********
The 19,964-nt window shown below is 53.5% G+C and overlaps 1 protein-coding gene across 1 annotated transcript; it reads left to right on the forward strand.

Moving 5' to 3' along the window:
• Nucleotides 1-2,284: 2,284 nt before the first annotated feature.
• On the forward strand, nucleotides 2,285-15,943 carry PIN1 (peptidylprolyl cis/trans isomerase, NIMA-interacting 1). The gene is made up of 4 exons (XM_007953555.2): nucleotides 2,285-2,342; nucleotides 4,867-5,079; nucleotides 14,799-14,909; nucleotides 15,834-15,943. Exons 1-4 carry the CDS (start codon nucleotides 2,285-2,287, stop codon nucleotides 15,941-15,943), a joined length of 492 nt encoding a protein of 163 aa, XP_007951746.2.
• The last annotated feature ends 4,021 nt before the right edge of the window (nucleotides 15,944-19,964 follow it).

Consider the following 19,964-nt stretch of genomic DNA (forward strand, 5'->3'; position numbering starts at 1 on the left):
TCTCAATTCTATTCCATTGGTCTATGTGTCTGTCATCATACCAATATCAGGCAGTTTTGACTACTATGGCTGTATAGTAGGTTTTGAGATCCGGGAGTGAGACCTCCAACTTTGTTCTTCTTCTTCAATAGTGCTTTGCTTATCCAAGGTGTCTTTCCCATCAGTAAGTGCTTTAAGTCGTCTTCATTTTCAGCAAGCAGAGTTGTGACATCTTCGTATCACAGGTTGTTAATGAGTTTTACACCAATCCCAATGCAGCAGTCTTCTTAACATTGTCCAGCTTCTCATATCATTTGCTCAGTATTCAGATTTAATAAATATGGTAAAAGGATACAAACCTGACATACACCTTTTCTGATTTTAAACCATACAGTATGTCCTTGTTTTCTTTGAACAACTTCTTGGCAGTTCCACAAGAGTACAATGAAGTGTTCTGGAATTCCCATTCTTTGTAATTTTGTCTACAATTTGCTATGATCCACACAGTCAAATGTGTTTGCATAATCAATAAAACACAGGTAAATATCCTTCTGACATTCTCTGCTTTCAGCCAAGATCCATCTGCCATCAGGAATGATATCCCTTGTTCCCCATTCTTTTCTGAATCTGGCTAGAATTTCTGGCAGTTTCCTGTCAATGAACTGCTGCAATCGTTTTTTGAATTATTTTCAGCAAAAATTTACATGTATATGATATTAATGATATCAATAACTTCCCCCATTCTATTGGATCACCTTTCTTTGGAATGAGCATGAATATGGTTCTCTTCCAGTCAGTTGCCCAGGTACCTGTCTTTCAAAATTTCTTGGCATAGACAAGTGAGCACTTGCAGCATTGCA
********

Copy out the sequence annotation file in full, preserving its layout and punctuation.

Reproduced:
The 19,964-nt window shown below is 53.5% G+C and overlaps 1 protein-coding gene across 1 annotated transcript; it reads left to right on the forward strand.

Moving 5' to 3' along the window:
• Nucleotides 1-2,284: 2,284 nt before the first annotated feature.
• On the forward strand, nucleotides 2,285-15,943 carry PIN1 (peptidylprolyl cis/trans isomerase, NIMA-interacting 1). The gene is made up of 4 exons (XM_007953555.2): nucleotides 2,285-2,342; nucleotides 4,867-5,079; nucleotides 14,799-14,909; nucleotides 15,834-15,943. Exons 1-4 carry the CDS (start codon nucleotides 2,285-2,287, stop codon nucleotides 15,941-15,943), a joined length of 492 nt encoding a protein of 163 aa, XP_007951746.2.
• The last annotated feature ends 4,021 nt before the right edge of the window (nucleotides 15,944-19,964 follow it).

Consider the following 19,964-nt stretch of genomic DNA (forward strand, 5'->3'; position numbering starts at 1 on the left):
TCTCAATTCTATTCCATTGGTCTATGTGTCTGTCATCATACCAATATCAGGCAGTTTTGACTACTATGGCTGTATAGTAGGTTTTGAGATCCGGGAGTGAGACCTCCAACTTTGTTCTTCTTCTTCAATAGTGCTTTGCTTATCCAAGGTGTCTTTCCCATCAGTAAGTGCTTTAAGTCGTCTTCATTTTCAGCAAGCAGAGTTGTGACATCTTCGTATCACAGGTTGTTAATGAGTTTTACACCAATCCCAATGCAGCAGTCTTCTTAACATTGTCCAGCTTCTCATATCATTTGCTCAGTATTCAGATTTAATAAATATGGTAAAAGGATACAAACCTGACATACACCTTTTCTGATTTTAAACCATACAGTATGTCCTTGTTTTCTTTGAACAACTTCTTGGCAGTTCCACAAGAGTACAATGAAGTGTTCTGGAATTCCCATTCTTTGTAATTTTGTCTACAATTTGCTATGATCCACACAGTCAAATGTGTTTGCATAATCAATAAAACACAGGTAAATATCCTTCTGACATTCTCTGCTTTCAGCCAAGATCCATCTGCCATCAGGAATGATATCCCTTGTTCCCCATTCTTTTCTGAATCTGGCTAGAATTTCTGGCAGTTTCCTGTCAATGAACTGCTGCAATCGTTTTTTGAATTATTTTCAGCAAAAATTTACATGTATATGATATTAATGATATCAATAACTTCCCCCATTCTATTGGATCACCTTTCTTTGGAATGAGCATGAATATGGTTCTCTTCCAGTCAGTTGCCCAGGTACCTGTCTTTCAAAATTTCTTGGCATAGACAAGTGAGCACTTGCAGCATTGCA